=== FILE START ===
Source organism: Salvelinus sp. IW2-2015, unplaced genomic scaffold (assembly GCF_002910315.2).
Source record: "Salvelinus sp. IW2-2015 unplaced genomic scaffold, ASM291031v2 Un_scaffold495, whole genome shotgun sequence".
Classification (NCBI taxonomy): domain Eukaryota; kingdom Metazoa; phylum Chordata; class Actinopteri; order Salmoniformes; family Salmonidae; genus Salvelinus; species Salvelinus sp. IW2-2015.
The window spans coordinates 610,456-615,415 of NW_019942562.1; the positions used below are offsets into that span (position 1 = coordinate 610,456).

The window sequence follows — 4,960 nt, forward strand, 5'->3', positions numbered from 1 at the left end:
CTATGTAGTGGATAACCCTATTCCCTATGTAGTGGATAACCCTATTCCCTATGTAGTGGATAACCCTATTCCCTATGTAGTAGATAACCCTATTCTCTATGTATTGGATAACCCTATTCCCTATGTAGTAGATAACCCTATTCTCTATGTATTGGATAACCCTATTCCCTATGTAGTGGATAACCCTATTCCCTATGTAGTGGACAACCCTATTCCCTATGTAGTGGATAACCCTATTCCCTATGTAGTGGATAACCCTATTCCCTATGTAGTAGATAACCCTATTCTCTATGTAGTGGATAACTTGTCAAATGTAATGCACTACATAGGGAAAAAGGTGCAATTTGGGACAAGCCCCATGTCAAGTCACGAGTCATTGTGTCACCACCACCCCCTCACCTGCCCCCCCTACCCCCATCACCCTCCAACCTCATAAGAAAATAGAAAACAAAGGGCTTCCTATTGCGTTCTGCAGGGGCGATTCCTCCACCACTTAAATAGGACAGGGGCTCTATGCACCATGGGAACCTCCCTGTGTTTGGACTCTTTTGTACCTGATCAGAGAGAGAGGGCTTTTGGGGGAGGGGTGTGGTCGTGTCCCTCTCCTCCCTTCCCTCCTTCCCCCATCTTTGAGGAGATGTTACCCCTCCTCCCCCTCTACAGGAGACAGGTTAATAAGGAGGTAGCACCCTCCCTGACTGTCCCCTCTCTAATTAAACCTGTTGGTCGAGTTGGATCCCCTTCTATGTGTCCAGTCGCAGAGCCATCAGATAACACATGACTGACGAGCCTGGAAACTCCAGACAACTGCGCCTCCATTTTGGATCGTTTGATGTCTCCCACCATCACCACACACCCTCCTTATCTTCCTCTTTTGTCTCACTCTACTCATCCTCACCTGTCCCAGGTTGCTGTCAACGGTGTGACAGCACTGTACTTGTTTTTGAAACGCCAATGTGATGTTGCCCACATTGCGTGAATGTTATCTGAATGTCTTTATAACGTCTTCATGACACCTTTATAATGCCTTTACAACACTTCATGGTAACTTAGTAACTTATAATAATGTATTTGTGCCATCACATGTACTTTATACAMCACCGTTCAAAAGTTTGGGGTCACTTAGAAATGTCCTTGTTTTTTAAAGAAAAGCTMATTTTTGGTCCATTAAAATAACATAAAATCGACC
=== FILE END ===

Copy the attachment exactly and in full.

Source organism: Salvelinus sp. IW2-2015, unplaced genomic scaffold (assembly GCF_002910315.2).
Source record: "Salvelinus sp. IW2-2015 unplaced genomic scaffold, ASM291031v2 Un_scaffold495, whole genome shotgun sequence".
Classification (NCBI taxonomy): domain Eukaryota; kingdom Metazoa; phylum Chordata; class Actinopteri; order Salmoniformes; family Salmonidae; genus Salvelinus; species Salvelinus sp. IW2-2015.
The window spans coordinates 610,456-615,415 of NW_019942562.1; the positions used below are offsets into that span (position 1 = coordinate 610,456).

The window sequence follows — 4,960 nt, forward strand, 5'->3', positions numbered from 1 at the left end:
CTATGTAGTGGATAACCCTATTCCCTATGTAGTGGATAACCCTATTCCCTATGTAGTGGATAACCCTATTCCCTATGTAGTAGATAACCCTATTCTCTATGTATTGGATAACCCTATTCCCTATGTAGTAGATAACCCTATTCTCTATGTATTGGATAACCCTATTCCCTATGTAGTGGATAACCCTATTCCCTATGTAGTGGACAACCCTATTCCCTATGTAGTGGATAACCCTATTCCCTATGTAGTGGATAACCCTATTCCCTATGTAGTAGATAACCCTATTCTCTATGTAGTGGATAACTTGTCAAATGTAATGCACTACATAGGGAAAAAGGTGCAATTTGGGACAAGCCCCATGTCAAGTCACGAGTCATTGTGTCACCACCACCCCCTCACCTGCCCCCCCTACCCCCATCACCCTCCAACCTCATAAGAAAATAGAAAACAAAGGGCTTCCTATTGCGTTCTGCAGGGGCGATTCCTCCACCACTTAAATAGGACAGGGGCTCTATGCACCATGGGAACCTCCCTGTGTTTGGACTCTTTTGTACCTGATCAGAGAGAGAGGGCTTTTGGGGGAGGGGTGTGGTCGTGTCCCTCTCCTCCCTTCCCTCCTTCCCCCATCTTTGAGGAGATGTTACCCCTCCTCCCCCTCTACAGGAGACAGGTTAATAAGGAGGTAGCACCCTCCCTGACTGTCCCCTCTCTAATTAAACCTGTTGGTCGAGTTGGATCCCCTTCTATGTGTCCAGTCGCAGAGCCATCAGATAACACATGACTGACGAGCCTGGAAACTCCAGACAACTGCGCCTCCATTTTGGATCGTTTGATGTCTCCCACCATCACCACACACCCTCCTTATCTTCCTCTTTTGTCTCACTCTACTCATCCTCACCTGTCCCAGGTTGCTGTCAACGGTGTGACAGCACTGTACTTGTTTTTGAAACGCCAATGTGATGTTGCCCACATTGCGTGAATGTTATCTGAATGTCTTTATAACGTCTTCATGACACCTTTATAATGCCTTTACAACACTTCATGGTAACTTAGTAACTTATAATAATGTATTTGTGCCATCACATGTACTTTATACAMCACCGTTCAAAAGTTTGGGGTCACTTAGAAATGTCCTTGTTTTTTAAAGAAAAGCTMATTTTTGGTCCATTAAAATAACATAAAATCGACC